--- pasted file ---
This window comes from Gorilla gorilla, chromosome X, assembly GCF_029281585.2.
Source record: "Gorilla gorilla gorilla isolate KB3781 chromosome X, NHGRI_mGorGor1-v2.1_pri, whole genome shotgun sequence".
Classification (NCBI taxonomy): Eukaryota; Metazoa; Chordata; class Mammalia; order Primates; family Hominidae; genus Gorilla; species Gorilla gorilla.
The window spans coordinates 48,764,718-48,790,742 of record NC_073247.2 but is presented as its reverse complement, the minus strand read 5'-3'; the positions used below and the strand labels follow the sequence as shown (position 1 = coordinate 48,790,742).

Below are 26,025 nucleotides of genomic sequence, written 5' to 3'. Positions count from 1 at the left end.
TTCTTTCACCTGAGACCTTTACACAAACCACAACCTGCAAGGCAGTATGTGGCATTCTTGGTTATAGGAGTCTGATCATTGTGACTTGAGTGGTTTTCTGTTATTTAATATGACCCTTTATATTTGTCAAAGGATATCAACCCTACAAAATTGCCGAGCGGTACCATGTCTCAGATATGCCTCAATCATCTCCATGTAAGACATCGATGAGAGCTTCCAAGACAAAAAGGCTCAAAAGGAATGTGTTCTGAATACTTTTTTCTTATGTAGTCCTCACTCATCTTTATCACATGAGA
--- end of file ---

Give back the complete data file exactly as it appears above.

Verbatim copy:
This window comes from Gorilla gorilla, chromosome X, assembly GCF_029281585.2.
Source record: "Gorilla gorilla gorilla isolate KB3781 chromosome X, NHGRI_mGorGor1-v2.1_pri, whole genome shotgun sequence".
Classification (NCBI taxonomy): Eukaryota; Metazoa; Chordata; class Mammalia; order Primates; family Hominidae; genus Gorilla; species Gorilla gorilla.
The window spans coordinates 48,764,718-48,790,742 of record NC_073247.2 but is presented as its reverse complement, the minus strand read 5'-3'; the positions used below and the strand labels follow the sequence as shown (position 1 = coordinate 48,790,742).

Below are 26,025 nucleotides of genomic sequence, written 5' to 3'. Positions count from 1 at the left end.
TTCTTTCACCTGAGACCTTTACACAAACCACAACCTGCAAGGCAGTATGTGGCATTCTTGGTTATAGGAGTCTGATCATTGTGACTTGAGTGGTTTTCTGTTATTTAATATGACCCTTTATATTTGTCAAAGGATATCAACCCTACAAAATTGCCGAGCGGTACCATGTCTCAGATATGCCTCAATCATCTCCATGTAAGACATCGATGAGAGCTTCCAAGACAAAAAGGCTCAAAAGGAATGTGTTCTGAATACTTTTTTCTTATGTAGTCCTCACTCATCTTTATCACATGAGA